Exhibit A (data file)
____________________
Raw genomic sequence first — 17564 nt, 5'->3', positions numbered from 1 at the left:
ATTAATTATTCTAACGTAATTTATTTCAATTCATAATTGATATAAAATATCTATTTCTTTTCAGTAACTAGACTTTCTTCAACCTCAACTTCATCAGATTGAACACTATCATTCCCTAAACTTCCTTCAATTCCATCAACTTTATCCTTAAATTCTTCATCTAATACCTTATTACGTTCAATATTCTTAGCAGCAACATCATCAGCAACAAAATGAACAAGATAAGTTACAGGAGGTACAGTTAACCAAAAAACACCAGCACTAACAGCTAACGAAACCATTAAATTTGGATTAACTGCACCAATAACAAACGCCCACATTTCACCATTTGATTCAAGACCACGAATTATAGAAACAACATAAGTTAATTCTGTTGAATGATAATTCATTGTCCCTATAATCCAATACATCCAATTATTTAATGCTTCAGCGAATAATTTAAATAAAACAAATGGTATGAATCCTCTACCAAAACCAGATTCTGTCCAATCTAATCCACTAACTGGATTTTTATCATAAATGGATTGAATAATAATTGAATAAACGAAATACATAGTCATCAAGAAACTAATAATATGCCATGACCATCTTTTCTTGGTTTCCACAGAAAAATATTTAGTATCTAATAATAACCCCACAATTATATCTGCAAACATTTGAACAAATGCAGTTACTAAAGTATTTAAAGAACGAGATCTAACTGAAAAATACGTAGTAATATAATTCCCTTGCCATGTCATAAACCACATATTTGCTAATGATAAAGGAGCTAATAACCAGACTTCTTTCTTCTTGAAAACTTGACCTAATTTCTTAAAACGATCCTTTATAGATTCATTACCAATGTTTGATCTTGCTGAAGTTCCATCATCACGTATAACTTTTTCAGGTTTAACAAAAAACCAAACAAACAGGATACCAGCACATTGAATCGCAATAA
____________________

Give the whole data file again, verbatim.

Raw genomic sequence first — 17564 nt, 5'->3', positions numbered from 1 at the left:
ATTAATTATTCTAACGTAATTTATTTCAATTCATAATTGATATAAAATATCTATTTCTTTTCAGTAACTAGACTTTCTTCAACCTCAACTTCATCAGATTGAACACTATCATTCCCTAAACTTCCTTCAATTCCATCAACTTTATCCTTAAATTCTTCATCTAATACCTTATTACGTTCAATATTCTTAGCAGCAACATCATCAGCAACAAAATGAACAAGATAAGTTACAGGAGGTACAGTTAACCAAAAAACACCAGCACTAACAGCTAACGAAACCATTAAATTTGGATTAACTGCACCAATAACAAACGCCCACATTTCACCATTTGATTCAAGACCACGAATTATAGAAACAACATAAGTTAATTCTGTTGAATGATAATTCATTGTCCCTATAATCCAATACATCCAATTATTTAATGCTTCAGCGAATAATTTAAATAAAACAAATGGTATGAATCCTCTACCAAAACCAGATTCTGTCCAATCTAATCCACTAACTGGATTTTTATCATAAATGGATTGAATAATAATTGAATAAACGAAATACATAGTCATCAAGAAACTAATAATATGCCATGACCATCTTTTCTTGGTTTCCACAGAAAAATATTTAGTATCTAATAATAACCCCACAATTATATCTGCAAACATTTGAACAAATGCAGTTACTAAAGTATTTAAAGAACGAGATCTAACTGAAAAATACGTAGTAATATAATTCCCTTGCCATGTCATAAACCACATATTTGCTAATGATAAAGGAGCTAATAACCAGACTTCTTTCTTCTTGAAAACTTGACCTAATTTCTTAAAACGATCCTTTATAGATTCATTACCAATGTTTGATCTTGCTGAAGTTCCATCATCACGTATAACTTTTTCAGGTTTAACAAAAAACCAAACAAACAGGATACCAGCACATTGAATCGCAATAA